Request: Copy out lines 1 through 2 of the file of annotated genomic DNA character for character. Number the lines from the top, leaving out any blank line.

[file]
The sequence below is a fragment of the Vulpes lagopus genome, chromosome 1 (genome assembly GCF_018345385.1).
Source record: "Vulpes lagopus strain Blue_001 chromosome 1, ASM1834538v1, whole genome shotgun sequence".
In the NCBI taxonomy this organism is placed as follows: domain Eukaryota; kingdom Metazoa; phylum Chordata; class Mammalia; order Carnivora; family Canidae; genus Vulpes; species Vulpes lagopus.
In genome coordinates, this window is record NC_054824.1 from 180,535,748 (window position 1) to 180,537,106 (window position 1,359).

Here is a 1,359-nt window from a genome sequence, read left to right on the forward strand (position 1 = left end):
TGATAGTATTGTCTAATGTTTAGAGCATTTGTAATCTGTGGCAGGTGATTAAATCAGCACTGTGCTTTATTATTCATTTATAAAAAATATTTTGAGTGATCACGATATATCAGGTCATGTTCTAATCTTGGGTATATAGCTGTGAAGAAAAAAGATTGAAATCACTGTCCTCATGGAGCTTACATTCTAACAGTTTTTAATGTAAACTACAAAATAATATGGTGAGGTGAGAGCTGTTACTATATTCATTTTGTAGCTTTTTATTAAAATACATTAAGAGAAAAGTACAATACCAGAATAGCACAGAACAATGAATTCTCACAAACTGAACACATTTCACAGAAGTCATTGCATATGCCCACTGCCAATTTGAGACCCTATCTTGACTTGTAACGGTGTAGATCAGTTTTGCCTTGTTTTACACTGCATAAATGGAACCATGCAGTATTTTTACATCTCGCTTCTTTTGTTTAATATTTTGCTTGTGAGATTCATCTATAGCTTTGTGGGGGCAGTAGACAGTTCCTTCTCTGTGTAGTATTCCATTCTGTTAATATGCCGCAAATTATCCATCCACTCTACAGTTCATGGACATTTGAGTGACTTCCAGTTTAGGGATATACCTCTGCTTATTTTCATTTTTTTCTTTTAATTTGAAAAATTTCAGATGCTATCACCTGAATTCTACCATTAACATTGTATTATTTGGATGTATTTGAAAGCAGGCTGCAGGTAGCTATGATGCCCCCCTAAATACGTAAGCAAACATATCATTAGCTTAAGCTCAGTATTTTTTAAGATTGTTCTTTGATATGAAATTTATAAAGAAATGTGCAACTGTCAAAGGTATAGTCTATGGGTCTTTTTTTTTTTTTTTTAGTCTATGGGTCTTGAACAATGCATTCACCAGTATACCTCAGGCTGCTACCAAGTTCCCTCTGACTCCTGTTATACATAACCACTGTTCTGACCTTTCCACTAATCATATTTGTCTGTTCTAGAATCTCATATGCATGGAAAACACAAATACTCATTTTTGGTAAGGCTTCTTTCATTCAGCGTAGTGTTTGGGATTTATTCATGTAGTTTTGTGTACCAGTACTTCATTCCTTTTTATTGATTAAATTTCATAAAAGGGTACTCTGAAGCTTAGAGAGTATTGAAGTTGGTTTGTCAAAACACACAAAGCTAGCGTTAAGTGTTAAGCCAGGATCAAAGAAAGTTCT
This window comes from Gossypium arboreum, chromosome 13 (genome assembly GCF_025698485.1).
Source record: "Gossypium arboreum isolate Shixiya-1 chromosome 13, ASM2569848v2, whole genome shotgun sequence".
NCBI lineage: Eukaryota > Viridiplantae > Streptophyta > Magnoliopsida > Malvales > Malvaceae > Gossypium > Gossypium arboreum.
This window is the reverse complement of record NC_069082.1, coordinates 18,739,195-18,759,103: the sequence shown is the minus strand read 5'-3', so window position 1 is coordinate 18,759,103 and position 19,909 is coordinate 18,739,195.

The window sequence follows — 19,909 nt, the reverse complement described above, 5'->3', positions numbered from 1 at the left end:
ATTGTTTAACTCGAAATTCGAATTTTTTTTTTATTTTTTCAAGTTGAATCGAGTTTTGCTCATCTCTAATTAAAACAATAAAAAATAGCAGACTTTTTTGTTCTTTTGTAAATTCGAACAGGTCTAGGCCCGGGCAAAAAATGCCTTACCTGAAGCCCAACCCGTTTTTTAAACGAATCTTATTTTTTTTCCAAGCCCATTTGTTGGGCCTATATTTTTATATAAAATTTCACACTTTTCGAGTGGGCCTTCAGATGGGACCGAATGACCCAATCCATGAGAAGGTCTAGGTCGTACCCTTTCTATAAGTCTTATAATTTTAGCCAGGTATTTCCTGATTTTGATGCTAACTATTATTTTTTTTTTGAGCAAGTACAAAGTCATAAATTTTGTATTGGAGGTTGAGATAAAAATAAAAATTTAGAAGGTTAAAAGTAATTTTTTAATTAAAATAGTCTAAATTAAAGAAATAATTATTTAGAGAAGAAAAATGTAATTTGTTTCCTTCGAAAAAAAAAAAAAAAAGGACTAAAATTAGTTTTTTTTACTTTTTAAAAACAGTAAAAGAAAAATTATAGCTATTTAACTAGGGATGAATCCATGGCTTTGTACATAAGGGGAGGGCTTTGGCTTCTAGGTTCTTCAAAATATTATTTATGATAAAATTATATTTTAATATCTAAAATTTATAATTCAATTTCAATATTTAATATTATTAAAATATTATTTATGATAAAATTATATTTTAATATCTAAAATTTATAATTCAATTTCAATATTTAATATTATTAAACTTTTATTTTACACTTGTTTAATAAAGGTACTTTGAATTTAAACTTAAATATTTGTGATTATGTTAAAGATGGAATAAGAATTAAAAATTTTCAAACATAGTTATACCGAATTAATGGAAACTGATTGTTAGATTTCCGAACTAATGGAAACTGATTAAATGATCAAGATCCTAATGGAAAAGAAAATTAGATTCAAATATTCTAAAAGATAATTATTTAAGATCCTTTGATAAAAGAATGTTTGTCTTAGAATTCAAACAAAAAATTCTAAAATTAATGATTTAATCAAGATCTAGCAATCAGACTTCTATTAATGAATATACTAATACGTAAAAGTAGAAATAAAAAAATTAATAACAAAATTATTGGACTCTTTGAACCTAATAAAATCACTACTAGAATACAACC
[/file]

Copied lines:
The sequence below is a fragment of the Vulpes lagopus genome, chromosome 1 (genome assembly GCF_018345385.1).
Source record: "Vulpes lagopus strain Blue_001 chromosome 1, ASM1834538v1, whole genome shotgun sequence".